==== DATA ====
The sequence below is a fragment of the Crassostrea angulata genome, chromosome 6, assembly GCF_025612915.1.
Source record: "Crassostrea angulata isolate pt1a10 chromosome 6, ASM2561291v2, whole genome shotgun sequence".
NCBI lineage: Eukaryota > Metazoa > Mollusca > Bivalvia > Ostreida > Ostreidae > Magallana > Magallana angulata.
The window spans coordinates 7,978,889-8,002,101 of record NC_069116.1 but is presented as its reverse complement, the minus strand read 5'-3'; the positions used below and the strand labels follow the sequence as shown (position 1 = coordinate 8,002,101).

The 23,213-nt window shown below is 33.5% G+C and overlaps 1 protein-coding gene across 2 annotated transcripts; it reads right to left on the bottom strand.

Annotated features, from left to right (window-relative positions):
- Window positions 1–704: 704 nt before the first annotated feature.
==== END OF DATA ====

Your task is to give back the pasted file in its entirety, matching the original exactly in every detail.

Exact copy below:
The sequence below is a fragment of the Crassostrea angulata genome, chromosome 6, assembly GCF_025612915.1.
Source record: "Crassostrea angulata isolate pt1a10 chromosome 6, ASM2561291v2, whole genome shotgun sequence".
NCBI lineage: Eukaryota > Metazoa > Mollusca > Bivalvia > Ostreida > Ostreidae > Magallana > Magallana angulata.
The window spans coordinates 7,978,889-8,002,101 of record NC_069116.1 but is presented as its reverse complement, the minus strand read 5'-3'; the positions used below and the strand labels follow the sequence as shown (position 1 = coordinate 8,002,101).

The 23,213-nt window shown below is 33.5% G+C and overlaps 1 protein-coding gene across 2 annotated transcripts; it reads right to left on the bottom strand.

Annotated features, from left to right (window-relative positions):
- Window positions 1–704: 704 nt before the first annotated feature.